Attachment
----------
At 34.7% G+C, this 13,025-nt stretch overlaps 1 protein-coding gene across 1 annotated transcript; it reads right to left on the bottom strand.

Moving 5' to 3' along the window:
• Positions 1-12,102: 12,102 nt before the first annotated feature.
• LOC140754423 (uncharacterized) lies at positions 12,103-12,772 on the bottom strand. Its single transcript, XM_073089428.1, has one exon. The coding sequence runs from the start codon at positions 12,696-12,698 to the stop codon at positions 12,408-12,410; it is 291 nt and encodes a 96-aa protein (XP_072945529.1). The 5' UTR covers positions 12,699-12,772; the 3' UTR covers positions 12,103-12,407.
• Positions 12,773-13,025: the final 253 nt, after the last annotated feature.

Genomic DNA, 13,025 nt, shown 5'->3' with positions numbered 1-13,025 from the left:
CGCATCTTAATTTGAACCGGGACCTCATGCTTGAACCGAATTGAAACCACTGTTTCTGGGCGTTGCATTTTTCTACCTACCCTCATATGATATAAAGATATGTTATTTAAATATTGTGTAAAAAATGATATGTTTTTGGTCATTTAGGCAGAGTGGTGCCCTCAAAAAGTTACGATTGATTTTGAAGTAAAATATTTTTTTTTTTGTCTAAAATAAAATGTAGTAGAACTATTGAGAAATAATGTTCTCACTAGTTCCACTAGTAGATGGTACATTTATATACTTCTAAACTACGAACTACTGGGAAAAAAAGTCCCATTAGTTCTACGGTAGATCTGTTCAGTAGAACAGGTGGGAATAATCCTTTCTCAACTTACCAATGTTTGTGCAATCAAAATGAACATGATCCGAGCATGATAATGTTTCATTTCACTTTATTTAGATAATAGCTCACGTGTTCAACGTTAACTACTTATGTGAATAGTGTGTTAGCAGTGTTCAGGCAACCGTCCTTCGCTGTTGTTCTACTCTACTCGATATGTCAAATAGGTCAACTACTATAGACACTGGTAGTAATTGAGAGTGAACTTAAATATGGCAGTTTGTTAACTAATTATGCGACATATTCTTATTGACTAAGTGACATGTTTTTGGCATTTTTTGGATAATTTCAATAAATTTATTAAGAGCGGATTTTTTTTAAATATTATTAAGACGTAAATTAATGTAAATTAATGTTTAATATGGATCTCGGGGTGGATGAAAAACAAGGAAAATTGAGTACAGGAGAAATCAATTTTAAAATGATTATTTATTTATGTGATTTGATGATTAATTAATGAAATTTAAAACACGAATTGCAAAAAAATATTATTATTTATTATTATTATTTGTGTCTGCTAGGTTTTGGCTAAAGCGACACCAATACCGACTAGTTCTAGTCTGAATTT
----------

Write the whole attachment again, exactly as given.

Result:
At 34.7% G+C, this 13,025-nt stretch overlaps 1 protein-coding gene across 1 annotated transcript; it reads right to left on the bottom strand.

Moving 5' to 3' along the window:
• Positions 1-12,102: 12,102 nt before the first annotated feature.
• LOC140754423 (uncharacterized) lies at positions 12,103-12,772 on the bottom strand. Its single transcript, XM_073089428.1, has one exon. The coding sequence runs from the start codon at positions 12,696-12,698 to the stop codon at positions 12,408-12,410; it is 291 nt and encodes a 96-aa protein (XP_072945529.1). The 5' UTR covers positions 12,699-12,772; the 3' UTR covers positions 12,103-12,407.
• Positions 12,773-13,025: the final 253 nt, after the last annotated feature.

Genomic DNA, 13,025 nt, shown 5'->3' with positions numbered 1-13,025 from the left:
CGCATCTTAATTTGAACCGGGACCTCATGCTTGAACCGAATTGAAACCACTGTTTCTGGGCGTTGCATTTTTCTACCTACCCTCATATGATATAAAGATATGTTATTTAAATATTGTGTAAAAAATGATATGTTTTTGGTCATTTAGGCAGAGTGGTGCCCTCAAAAAGTTACGATTGATTTTGAAGTAAAATATTTTTTTTTTTGTCTAAAATAAAATGTAGTAGAACTATTGAGAAATAATGTTCTCACTAGTTCCACTAGTAGATGGTACATTTATATACTTCTAAACTACGAACTACTGGGAAAAAAAGTCCCATTAGTTCTACGGTAGATCTGTTCAGTAGAACAGGTGGGAATAATCCTTTCTCAACTTACCAATGTTTGTGCAATCAAAATGAACATGATCCGAGCATGATAATGTTTCATTTCACTTTATTTAGATAATAGCTCACGTGTTCAACGTTAACTACTTATGTGAATAGTGTGTTAGCAGTGTTCAGGCAACCGTCCTTCGCTGTTGTTCTACTCTACTCGATATGTCAAATAGGTCAACTACTATAGACACTGGTAGTAATTGAGAGTGAACTTAAATATGGCAGTTTGTTAACTAATTATGCGACATATTCTTATTGACTAAGTGACATGTTTTTGGCATTTTTTGGATAATTTCAATAAATTTATTAAGAGCGGATTTTTTTTAAATATTATTAAGACGTAAATTAATGTAAATTAATGTTTAATATGGATCTCGGGGTGGATGAAAAACAAGGAAAATTGAGTACAGGAGAAATCAATTTTAAAATGATTATTTATTTATGTGATTTGATGATTAATTAATGAAATTTAAAACACGAATTGCAAAAAAATATTATTATTTATTATTATTATTTGTGTCTGCTAGGTTTTGGCTAAAGCGACACCAATACCGACTAGTTCTAGTCTGAATTT